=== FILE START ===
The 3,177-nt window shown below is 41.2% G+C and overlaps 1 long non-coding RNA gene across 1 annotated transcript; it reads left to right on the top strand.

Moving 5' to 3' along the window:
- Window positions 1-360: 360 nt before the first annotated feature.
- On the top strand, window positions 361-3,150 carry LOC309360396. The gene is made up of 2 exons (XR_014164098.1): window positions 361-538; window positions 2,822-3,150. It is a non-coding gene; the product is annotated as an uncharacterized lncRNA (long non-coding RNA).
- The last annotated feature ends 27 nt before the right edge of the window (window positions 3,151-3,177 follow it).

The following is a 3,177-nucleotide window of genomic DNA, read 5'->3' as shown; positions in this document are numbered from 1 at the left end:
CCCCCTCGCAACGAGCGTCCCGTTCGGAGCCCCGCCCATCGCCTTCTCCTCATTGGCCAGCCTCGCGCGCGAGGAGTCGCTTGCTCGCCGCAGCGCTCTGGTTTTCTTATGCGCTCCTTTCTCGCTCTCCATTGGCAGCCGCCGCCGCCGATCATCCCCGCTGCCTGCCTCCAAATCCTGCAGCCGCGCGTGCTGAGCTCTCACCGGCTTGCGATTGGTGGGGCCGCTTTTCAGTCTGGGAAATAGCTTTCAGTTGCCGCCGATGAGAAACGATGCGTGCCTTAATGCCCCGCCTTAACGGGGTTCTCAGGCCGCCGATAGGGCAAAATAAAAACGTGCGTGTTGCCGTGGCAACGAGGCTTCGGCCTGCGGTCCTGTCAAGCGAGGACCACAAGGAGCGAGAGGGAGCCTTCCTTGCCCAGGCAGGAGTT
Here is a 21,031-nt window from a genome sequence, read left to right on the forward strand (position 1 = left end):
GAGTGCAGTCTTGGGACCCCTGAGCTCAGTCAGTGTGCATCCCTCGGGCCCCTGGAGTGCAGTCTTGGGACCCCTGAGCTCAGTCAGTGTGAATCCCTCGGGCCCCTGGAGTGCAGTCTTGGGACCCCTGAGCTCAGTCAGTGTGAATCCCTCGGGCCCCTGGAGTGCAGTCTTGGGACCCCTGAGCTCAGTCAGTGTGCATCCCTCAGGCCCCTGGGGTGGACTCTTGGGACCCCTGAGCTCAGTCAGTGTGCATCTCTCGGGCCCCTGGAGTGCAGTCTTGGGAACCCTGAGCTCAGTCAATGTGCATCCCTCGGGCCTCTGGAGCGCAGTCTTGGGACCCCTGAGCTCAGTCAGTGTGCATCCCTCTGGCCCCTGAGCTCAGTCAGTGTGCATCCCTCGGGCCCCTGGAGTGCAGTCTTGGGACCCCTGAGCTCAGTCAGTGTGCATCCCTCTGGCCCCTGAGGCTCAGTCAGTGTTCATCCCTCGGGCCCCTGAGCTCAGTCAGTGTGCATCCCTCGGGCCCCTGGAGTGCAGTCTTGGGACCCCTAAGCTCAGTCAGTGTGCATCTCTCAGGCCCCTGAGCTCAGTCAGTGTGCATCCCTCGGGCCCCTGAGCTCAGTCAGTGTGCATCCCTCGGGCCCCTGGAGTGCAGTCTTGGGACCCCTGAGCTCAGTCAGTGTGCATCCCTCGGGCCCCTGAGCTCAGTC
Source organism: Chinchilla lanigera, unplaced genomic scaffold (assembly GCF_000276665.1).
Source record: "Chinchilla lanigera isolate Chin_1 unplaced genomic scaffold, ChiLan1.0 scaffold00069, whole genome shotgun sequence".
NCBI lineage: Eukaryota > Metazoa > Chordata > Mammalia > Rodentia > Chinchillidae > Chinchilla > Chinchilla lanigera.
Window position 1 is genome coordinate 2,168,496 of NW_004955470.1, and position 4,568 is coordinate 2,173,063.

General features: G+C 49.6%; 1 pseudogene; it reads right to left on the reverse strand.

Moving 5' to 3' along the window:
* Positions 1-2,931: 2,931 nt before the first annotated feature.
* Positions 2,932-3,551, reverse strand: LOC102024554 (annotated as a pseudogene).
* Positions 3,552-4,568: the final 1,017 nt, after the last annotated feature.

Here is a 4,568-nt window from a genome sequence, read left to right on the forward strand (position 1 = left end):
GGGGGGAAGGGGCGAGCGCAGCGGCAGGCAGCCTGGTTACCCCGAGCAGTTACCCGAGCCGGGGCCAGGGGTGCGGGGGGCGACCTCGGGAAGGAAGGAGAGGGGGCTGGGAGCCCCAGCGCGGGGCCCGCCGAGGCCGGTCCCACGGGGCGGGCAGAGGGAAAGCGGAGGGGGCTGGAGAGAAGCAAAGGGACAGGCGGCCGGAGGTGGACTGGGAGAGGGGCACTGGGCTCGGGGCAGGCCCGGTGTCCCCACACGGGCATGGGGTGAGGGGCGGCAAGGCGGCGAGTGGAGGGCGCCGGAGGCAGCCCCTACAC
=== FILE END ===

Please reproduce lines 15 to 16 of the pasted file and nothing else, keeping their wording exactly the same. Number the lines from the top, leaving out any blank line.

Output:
Moving 5' to 3' along the window:
* Positions 1-2,931: 2,931 nt before the first annotated feature.